You’ve heard of Nashville, Tennessee being the home of American country music. Now you can add another feather to its cap – home of Indian street foods! Yes, Maneet Chauhan, 42, judge on Food Network’s popular show Chopped and celebrity chef, is striking some spicy notes in Nashville with her brand new restaurant Chaatable which brings the delight of Mumbai street food to Nashville.
It is the newest business venture of Morph Hospitality which she owns with her husband and business partner Vivek Deora. They have opened four successful restaurants in as many years in Nashville – Chauhan Ale & Masala House, The Mockingbird, Tansuo, and Chaatable, diversifying the cuisine available in Nashville.
When opening her first restaurant, Chauhan Ale & Masala House, she wanted to introduce Indian cuisine in an approachable way—with a fusion of Indian and American/Southern, from Lamb Keema Papadi Nachos to Hot Chicken Pakoras and Tandoori Shrimp and "Grits”. The Mockingbird is a modern diner with global fare while Tansuo is contemporary Chinese.
Chaatable Bar (Picture: Jessica Sloan)
The path of diverse cuisine was set in her childhood in Ranchi in Eastern India where she grew up in a small steel colony with people from all over the country from Bengal to Kerala. “I was always so fascinated with their food— it was my first love,” she recalled. “I remember as a kid that I would go to neighbors’ houses, after having had a meal at my house, and tell them that my Mom hadn’t fed me—which as you can imagine, mortified my parents! This would assure that my neighbors would quickly whip up some mysterious snack for me. The use of different spices and cooking techniques would always fascinate me.”
Chauhan, who worked in major hotel chains like the Taj, Oberoi and Le Meridian in India, first came to the US to study at the Culinary Institute of America. After being the chef at Vermilion, the acclaimed Indian-Latin fusion restaurants in Chicago and New York for eight years and the first Indian woman to be a competitor on TV cooking shows, The Iron Chef and The Next Iron Chef, she was invited to be a judge on the hugely popular ‘Chopped’ which won the James Beard Award of Excellence. She is currently a star judge on Chopped and travels every few months to New York City to do the taping of the shows. With large followings on social media, Maneet Chauhan is an influencer in the food world.
Maneet Chauhan with celebrity judges on Chopped
She chose Nashville for her first namesake restaurant after being contacted by developer Moni Advani to come down to Music City for a visit. It was during her first trip that she fell in love with the city and its people and decided to stay. Brave about experimentation and innovation, she is a woman who is willing to go out on a limb and try new things. Currently she and Vivek Deora are also nurturing Mantra Artisan Ales with a team of brewers. A key player in the city’s evolving dining scene, Chauhan has moved away from the Big Apple to the hinterland and continues to fill gaps in the city’s culinary landscape.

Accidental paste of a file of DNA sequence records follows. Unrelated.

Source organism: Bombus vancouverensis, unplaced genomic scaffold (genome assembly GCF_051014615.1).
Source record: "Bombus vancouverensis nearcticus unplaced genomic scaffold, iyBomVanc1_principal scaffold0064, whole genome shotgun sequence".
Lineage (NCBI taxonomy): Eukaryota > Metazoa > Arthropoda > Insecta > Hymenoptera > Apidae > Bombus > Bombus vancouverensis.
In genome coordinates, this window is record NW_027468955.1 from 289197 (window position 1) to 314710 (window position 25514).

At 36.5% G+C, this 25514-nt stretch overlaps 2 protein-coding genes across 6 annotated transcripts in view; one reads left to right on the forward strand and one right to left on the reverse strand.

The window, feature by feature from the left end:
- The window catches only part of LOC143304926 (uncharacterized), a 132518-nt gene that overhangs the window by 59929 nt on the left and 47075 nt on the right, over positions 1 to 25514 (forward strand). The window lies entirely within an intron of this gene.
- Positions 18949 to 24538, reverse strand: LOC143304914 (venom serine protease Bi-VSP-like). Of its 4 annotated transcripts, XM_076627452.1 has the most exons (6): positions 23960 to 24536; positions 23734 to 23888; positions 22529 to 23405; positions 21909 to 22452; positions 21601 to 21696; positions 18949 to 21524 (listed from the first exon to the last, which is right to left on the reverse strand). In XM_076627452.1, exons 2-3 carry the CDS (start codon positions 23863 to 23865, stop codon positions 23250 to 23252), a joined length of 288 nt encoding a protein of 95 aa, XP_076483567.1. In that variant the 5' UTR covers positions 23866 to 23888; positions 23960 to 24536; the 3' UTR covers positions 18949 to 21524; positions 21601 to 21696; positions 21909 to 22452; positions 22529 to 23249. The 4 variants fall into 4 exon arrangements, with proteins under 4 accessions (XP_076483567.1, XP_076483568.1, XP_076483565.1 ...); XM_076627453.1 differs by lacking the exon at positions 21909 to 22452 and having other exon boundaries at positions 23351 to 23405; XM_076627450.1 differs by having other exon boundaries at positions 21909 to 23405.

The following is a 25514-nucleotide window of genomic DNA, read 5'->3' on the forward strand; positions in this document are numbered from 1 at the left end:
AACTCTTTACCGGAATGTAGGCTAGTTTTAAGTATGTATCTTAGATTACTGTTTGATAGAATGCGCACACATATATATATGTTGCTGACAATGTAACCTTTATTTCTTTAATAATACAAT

chaat is new for American consumers, Nashville is home to an immigrant Indian population too who loves their street food. “There is a sizeable Indian population here in Nashville,” says Maneet. “I would say a favorite dish is the Chicken Tikka Masala Poutine. It has the foundation of Indian flavor with an American twist on it.” Pav Bhaji - vegetarian sloppy joe. ( Pic: Daniel Christopher)
Chauhan has made Chaatable very accessible to the mainstream too by giving them a colorful Indian experience. There can’t be any street-side eats but she has made a chaat bar where all the chaats are prepared right in front of the guests. And yes, there is a colorful wall of 20,000 glass bangles which you would probably not find on any Indian street! Says Chauhan, “They have fallen in love with it. It’s gratifying to see that the passion we put into Chaatable is being seen and felt by those who visit.”
Growing up in India, did she ever think Indian food would be so hot in America? She says: “I always hoped it would reach the level it’s reaching right now. I want to continue my mission of spreading the word, beauty and complexity of Indian food and culture—whether it is through books, restaurants or television.”
I asked Chauhan, who has two young children, what suggestions would she had for entrepreneurs embarking on a food business in a new country, especially those trying to juggle families? She says, “My one bit of advice would be to not be afraid. Once you face the situation, you come up with the most amazing solutions. I think the most important factor is to give equal time to all things that are important to you. When you are working, work should have 100 percent of your attention. If you are with your child, they should have 100 percent of your attention.”
Finally, what is the comfort food that can set all things right for her? Chauhan may be in Nashville, TN., but her stomach is where her heart is. She says, “My mother’s
aloo methi with parantha and a big dollop of homemade butter! In fact, her killer stuffed flatbreads have been incorporated into my own menus.”
Asked how Americans are reacting to Indian food, Chauhan says, “I think it is quickly becoming a love relationship now that a new wave of Indian chefs is representing Indian food in all its true glory and not as the ‘$8.95 All You Can Eat Buffet.’ America is finally being exposed and falling in love!”
Maneet Chauhan may have grown up but she continues to get inspiration from back home and her childhood days. She visits India often, trying new and old cuisines in varied cities: “I have a list of favorite restaurants and dishes that I have to have while I visit - so I make a pilgrimage out of eating!”
Lavina Melwani is a New York-based journalist who blogs at
Lassi with Lavina.